I love to have students write in response to real-life events. I feel that writing about experiences makes students realize that their writing can be more than just "a teacher's assignment." When students enjoy an activity, they love writing about it (meanwhile, they are building a solid foundation for cross-curricular writing)!
Since Martin Luther King, Jr. is an important historical figure that we learn about through our state history standards, I like to have kids make a meaningful connection to his message. When students learn about an important person, then they can experience a look into that person's thoughts, they are truly able to jump into a writing assignment with plenty of background and information!
Prior to this lesson, student will have learned about the life and ideas of Martin Luther King, Jr. They will have a general understanding of his message and beliefs by the time we get to this culminating lesson!
Initially, I will have read the books, MLK bio and MLK Day to build students' knowledge. Also, we will have watched the BrainPopJr video biography on Martin Luther King, Jr. the day before this lesson.
For this lesson, students will be sitting on the carpet in the whole group setting.
"Today, we are going to be finishing up our learning about Martin Luther King, Jr. So far, we have learned that he was a very special man who fought for equal rights for all people. We know that he was important in history because of things that he said, did and taught to other people. Right now, we are going to review a little and go back over some of the pieces of his life, and then we are going to connect his message to a project. So, let's get thinking." (wait time)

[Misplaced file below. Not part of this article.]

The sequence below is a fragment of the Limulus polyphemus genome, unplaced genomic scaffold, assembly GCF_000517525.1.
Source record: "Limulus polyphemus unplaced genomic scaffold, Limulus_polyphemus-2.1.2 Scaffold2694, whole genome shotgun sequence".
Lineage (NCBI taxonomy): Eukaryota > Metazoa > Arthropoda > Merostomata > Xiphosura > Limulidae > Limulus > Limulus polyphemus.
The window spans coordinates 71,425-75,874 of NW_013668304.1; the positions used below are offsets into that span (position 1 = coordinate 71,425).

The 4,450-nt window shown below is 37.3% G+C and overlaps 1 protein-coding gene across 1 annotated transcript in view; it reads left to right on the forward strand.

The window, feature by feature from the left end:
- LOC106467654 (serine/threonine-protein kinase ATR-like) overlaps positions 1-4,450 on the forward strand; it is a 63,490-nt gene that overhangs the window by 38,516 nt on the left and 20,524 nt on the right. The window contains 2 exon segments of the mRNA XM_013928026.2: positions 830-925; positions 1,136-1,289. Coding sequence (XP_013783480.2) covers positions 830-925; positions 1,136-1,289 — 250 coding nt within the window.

"Right now, I would like for you to tell a partner one thing that you remember that Martin Luther King, Jr. did." (I will give students about one minute to talk- I will walk around and monitor conversations, adding additional information where it may be needed.)
"I heard some great facts! Good job, everyone! Now, we are going to use this MLK book to help us review our facts one more time." (wait time) "Please sit back, turn your ears on, and listen for the important information we will need to remember about Martin Luther King, Jr."
I will read the book, stopping to note certain things we should remember. I make sure to stop and note when the book refers to people of different colors being treated equally.
"Now that we have freshened our memories about Martin Luther King, Jr., we are going to work on a little experiment!"
"I am going to call this experiment an 'egg-speriment' because it is going to involve eggs." (wait time) "As we complete this egg-speriment, I would like for you guys to THINK" (wait time) "Think really hard about WHY we are working with these eggs, as we go along." (wait time) "Also think about how these eggs nay connect to Martin Luther King, Jr. Here's a hint: the answer is not that MLK liked to eat eggs..." (wait time)
"Right now, I would like for you to move to a spot on the edge of the carpet; that way, we are all facing each other."
As students move to their new spots, I pass out one paper bowl, one spoon, one white egg and one brown egg to each student. (I also have students put paper towels under their bowls- just in case.)
"Your materials are in front of you... You have a spoon and a bowl with two different eggs. I would like for you to describe your materials to someone next to you... use adjectives to tell your partner about your eggs." (I will give students about thirty seconds to describe their eggs- most of them will state the simple facts that the eggs are different, and that one egg is white while one is brown.)